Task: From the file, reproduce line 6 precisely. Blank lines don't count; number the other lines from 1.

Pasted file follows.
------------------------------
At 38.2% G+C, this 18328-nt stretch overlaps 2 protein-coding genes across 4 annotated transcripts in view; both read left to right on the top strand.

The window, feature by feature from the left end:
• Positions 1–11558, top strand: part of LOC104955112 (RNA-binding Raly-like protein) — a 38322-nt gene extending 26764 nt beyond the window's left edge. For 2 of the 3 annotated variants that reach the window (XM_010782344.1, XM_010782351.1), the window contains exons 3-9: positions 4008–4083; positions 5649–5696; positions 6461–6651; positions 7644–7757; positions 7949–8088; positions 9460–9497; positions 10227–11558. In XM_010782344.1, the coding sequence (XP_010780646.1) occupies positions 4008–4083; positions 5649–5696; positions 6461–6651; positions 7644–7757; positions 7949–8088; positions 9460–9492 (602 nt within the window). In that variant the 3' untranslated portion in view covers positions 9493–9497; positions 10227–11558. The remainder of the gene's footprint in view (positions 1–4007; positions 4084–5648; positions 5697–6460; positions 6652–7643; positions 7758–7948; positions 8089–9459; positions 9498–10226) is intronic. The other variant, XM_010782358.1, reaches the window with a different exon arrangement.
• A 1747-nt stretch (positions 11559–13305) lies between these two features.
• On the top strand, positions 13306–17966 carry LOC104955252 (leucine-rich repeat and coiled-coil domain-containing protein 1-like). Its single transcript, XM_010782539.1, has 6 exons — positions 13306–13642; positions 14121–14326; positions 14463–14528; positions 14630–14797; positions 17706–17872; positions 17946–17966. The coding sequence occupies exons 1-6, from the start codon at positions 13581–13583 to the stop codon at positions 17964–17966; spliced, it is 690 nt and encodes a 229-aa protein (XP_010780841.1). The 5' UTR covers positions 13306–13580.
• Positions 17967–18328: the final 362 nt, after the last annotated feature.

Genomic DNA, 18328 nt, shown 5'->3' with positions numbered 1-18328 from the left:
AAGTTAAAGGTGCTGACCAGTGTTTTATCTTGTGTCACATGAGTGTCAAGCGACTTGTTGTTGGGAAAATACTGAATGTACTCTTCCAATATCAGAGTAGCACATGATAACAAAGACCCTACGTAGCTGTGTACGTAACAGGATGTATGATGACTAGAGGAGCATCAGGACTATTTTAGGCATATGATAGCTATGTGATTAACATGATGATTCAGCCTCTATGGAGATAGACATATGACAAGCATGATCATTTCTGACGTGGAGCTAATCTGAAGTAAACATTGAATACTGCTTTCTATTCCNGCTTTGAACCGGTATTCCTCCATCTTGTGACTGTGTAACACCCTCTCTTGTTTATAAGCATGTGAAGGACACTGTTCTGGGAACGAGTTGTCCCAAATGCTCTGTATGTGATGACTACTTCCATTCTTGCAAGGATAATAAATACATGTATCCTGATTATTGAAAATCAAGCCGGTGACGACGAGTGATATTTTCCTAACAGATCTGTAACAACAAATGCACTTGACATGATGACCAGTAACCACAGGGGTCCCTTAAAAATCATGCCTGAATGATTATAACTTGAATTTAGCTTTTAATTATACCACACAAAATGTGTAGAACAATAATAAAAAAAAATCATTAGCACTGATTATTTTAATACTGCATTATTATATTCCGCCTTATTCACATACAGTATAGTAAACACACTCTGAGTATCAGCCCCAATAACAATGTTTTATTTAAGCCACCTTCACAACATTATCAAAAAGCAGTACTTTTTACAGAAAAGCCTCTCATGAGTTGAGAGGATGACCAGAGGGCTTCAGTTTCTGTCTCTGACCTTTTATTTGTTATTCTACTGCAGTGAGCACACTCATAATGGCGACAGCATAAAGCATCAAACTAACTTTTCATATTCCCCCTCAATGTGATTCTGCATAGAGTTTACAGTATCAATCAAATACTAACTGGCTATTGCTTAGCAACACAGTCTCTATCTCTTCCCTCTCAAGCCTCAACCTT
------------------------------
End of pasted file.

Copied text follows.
• Positions 17967–18328: the final 362 nt, after the last annotated feature.